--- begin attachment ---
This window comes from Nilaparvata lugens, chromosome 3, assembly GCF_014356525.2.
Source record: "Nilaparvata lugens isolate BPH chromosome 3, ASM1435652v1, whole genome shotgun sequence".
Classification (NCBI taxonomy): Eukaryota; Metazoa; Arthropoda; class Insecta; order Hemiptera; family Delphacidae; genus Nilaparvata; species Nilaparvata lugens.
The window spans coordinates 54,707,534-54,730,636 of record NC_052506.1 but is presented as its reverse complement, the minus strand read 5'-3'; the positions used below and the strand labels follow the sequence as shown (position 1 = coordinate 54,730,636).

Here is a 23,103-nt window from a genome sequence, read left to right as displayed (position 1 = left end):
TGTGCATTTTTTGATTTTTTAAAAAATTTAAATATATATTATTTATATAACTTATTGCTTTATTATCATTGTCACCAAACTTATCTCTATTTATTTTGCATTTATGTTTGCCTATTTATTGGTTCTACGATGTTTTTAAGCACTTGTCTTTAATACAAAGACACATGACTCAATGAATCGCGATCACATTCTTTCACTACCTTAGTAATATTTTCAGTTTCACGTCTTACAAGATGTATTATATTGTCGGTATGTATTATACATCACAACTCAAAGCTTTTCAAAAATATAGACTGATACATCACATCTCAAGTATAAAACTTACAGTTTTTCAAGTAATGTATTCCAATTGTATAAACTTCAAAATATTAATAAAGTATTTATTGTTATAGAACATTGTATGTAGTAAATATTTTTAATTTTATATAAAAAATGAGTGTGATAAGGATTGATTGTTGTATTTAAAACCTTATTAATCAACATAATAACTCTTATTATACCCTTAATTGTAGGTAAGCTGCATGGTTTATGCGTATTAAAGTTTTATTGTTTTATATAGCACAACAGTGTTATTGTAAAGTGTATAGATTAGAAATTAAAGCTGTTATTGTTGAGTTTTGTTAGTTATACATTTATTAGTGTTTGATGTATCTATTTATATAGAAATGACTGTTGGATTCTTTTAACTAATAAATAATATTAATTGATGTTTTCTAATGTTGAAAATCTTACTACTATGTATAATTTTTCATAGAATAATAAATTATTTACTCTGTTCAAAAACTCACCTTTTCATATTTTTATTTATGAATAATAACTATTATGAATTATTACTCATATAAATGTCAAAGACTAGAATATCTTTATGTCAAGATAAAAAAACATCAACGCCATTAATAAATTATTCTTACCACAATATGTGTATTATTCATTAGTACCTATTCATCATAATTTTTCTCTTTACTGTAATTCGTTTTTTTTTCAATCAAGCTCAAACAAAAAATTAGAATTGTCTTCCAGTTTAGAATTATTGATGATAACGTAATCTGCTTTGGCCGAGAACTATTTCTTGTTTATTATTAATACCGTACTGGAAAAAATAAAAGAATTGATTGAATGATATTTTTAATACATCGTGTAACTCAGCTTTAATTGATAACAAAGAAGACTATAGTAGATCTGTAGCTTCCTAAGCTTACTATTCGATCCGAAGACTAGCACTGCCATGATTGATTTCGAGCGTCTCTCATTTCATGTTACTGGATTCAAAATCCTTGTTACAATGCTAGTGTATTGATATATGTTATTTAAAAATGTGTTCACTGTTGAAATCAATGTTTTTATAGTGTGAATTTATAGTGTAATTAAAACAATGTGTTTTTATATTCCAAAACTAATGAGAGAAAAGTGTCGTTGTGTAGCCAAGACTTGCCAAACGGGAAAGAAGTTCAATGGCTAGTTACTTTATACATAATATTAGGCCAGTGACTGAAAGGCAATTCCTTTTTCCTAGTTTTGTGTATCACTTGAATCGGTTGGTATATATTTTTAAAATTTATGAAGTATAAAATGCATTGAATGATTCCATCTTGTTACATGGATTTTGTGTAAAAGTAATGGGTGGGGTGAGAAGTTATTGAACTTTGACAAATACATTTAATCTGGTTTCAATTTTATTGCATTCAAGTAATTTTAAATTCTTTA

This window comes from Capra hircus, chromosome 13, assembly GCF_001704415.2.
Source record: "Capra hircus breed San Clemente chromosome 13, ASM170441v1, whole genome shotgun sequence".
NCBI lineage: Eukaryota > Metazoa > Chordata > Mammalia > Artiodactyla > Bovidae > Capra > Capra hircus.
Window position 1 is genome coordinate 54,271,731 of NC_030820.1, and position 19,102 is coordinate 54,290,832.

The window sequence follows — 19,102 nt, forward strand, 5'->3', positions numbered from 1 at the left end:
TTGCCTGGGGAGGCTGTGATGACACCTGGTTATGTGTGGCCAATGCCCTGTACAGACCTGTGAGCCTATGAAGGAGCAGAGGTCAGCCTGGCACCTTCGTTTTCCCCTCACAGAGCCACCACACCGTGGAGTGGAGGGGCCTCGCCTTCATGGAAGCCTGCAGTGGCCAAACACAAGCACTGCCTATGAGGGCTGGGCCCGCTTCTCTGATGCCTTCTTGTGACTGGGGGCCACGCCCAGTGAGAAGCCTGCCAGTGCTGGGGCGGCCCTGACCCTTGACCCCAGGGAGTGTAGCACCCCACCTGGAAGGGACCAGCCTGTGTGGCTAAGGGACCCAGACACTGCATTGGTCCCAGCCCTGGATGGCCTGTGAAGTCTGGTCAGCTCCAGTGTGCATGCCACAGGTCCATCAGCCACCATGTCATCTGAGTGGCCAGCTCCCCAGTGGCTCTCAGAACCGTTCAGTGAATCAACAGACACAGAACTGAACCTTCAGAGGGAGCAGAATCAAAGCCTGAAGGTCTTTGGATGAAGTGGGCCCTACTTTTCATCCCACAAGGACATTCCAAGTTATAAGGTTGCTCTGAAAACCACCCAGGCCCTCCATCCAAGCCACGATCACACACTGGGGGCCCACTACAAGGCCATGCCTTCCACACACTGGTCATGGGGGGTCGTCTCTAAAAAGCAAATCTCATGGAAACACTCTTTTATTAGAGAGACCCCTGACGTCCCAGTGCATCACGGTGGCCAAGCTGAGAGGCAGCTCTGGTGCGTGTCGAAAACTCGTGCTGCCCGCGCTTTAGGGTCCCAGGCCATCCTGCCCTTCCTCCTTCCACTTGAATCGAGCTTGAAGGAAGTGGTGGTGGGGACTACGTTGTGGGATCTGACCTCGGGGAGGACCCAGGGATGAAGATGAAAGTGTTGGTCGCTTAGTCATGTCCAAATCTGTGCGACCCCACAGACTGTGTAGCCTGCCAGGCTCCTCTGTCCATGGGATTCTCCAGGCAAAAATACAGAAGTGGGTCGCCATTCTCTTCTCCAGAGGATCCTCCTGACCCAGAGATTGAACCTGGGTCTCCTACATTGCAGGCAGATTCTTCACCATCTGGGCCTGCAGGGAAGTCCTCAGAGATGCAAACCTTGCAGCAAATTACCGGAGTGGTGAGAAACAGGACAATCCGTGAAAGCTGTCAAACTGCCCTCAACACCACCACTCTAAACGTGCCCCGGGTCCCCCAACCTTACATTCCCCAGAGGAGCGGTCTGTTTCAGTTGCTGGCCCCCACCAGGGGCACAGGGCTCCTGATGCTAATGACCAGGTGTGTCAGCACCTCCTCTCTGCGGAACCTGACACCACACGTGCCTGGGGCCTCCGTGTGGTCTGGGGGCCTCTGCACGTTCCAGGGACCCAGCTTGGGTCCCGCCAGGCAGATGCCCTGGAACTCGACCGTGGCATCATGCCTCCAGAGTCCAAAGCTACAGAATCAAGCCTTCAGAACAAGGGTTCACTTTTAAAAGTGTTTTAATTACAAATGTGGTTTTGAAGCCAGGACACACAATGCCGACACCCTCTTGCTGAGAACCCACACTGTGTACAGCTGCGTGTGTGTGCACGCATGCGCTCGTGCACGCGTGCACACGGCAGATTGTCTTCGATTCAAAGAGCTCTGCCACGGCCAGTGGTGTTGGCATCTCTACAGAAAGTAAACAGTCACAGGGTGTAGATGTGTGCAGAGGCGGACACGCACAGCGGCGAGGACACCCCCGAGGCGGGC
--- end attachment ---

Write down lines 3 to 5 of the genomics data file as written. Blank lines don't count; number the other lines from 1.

Classification (NCBI taxonomy): Eukaryota; Metazoa; Arthropoda; class Insecta; order Hemiptera; family Delphacidae; genus Nilaparvata; species Nilaparvata lugens.
The window spans coordinates 54,707,534-54,730,636 of record NC_052506.1 but is presented as its reverse complement, the minus strand read 5'-3'; the positions used below and the strand labels follow the sequence as shown (position 1 = coordinate 54,730,636).

Here is a 23,103-nt window from a genome sequence, read left to right as displayed (position 1 = left end):